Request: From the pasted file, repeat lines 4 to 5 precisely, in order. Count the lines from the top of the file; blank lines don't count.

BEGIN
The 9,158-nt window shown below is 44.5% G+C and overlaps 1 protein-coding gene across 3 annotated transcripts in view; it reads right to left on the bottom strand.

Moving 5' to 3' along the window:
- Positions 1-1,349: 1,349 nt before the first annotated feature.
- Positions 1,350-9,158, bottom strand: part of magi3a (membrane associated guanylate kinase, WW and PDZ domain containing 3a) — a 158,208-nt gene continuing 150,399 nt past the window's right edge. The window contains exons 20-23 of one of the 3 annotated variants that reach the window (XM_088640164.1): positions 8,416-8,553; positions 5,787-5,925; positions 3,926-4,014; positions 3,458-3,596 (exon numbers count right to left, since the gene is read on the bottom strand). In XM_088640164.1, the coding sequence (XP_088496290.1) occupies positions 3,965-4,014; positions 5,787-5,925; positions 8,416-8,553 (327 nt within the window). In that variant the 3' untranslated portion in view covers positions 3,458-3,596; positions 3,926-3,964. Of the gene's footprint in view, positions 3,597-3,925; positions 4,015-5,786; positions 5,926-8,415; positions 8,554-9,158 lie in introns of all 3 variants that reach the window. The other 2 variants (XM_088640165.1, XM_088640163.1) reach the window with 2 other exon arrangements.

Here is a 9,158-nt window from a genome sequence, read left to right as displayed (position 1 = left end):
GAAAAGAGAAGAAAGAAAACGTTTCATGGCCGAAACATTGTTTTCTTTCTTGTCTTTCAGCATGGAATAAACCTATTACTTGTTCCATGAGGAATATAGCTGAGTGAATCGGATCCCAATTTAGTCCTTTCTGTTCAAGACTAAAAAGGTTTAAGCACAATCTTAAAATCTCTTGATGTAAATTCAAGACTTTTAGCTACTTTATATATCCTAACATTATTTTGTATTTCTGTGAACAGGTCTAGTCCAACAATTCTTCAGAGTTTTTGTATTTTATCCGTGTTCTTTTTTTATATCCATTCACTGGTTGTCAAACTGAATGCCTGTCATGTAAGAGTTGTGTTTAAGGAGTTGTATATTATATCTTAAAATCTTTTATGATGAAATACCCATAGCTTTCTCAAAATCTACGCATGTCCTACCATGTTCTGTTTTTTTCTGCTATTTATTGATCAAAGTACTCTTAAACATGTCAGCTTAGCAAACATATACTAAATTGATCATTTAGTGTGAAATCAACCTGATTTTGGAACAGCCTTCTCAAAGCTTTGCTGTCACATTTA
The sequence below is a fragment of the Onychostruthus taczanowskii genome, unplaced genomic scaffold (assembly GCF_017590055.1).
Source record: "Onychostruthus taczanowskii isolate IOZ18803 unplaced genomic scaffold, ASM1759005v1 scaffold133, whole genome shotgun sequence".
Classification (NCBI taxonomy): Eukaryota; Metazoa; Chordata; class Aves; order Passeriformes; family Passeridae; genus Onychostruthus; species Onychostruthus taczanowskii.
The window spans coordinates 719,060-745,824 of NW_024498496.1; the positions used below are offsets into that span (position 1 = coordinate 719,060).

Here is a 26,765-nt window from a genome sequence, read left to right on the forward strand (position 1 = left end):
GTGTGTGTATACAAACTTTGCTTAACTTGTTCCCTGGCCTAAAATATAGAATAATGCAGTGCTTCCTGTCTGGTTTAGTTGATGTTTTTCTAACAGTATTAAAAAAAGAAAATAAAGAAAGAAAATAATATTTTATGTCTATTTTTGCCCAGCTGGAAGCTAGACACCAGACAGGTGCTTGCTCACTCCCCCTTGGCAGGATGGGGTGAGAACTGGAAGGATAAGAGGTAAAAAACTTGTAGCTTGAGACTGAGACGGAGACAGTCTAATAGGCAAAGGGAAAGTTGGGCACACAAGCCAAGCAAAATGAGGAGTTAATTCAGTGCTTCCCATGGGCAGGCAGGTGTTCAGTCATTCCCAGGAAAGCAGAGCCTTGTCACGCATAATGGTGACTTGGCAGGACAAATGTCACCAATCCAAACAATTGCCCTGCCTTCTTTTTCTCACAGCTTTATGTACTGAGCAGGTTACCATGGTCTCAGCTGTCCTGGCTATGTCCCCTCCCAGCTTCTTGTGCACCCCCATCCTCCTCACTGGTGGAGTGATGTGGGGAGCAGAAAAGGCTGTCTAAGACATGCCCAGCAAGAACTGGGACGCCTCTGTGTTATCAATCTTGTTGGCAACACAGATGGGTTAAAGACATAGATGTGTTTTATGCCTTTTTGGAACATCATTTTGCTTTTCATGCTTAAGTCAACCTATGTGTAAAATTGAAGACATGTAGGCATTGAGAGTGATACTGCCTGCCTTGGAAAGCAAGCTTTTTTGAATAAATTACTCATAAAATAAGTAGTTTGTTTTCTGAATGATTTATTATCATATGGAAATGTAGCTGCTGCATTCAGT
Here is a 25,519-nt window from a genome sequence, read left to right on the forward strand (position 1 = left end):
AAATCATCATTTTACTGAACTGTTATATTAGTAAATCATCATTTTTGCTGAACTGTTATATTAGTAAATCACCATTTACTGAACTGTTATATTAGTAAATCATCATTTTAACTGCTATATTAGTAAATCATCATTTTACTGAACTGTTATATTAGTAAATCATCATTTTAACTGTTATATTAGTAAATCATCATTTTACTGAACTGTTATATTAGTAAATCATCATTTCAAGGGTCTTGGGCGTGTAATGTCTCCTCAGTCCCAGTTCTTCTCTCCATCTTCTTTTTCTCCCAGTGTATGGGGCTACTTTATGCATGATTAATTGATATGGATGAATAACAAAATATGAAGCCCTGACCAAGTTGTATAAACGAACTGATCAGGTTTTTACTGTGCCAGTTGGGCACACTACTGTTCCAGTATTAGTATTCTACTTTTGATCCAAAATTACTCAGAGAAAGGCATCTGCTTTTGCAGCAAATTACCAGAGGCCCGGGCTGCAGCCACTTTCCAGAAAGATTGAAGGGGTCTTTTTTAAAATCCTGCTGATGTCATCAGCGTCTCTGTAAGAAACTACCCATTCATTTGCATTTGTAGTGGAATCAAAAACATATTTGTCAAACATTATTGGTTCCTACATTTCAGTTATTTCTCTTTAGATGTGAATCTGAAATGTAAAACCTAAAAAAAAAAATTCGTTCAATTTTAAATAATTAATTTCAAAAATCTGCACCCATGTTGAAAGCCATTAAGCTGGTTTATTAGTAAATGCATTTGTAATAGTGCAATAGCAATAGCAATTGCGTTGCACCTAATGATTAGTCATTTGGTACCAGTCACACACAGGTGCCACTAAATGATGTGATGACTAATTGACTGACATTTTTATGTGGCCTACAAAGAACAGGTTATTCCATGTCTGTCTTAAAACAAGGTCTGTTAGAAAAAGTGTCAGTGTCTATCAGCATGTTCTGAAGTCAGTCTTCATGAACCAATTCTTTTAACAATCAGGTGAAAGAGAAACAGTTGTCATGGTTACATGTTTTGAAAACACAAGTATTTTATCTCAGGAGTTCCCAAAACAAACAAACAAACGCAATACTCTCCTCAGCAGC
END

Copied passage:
- Positions 1,350-9,158, bottom strand: part of magi3a (membrane associated guanylate kinase, WW and PDZ domain containing 3a) — a 158,208-nt gene continuing 150,399 nt past the window's right edge. The window contains exons 20-23 of one of the 3 annotated variants that reach the window (XM_088640164.1): positions 8,416-8,553; positions 5,787-5,925; positions 3,926-4,014; positions 3,458-3,596 (exon numbers count right to left, since the gene is read on the bottom strand). In XM_088640164.1, the coding sequence (XP_088496290.1) occupies positions 3,965-4,014; positions 5,787-5,925; positions 8,416-8,553 (327 nt within the window). In that variant the 3' untranslated portion in view covers positions 3,458-3,596; positions 3,926-3,964. Of the gene's footprint in view, positions 3,597-3,925; positions 4,015-5,786; positions 5,926-8,415; positions 8,554-9,158 lie in introns of all 3 variants that reach the window. The other 2 variants (XM_088640165.1, XM_088640163.1) reach the window with 2 other exon arrangements.

Here is a 9,158-nt window from a genome sequence, read left to right as displayed (position 1 = left end):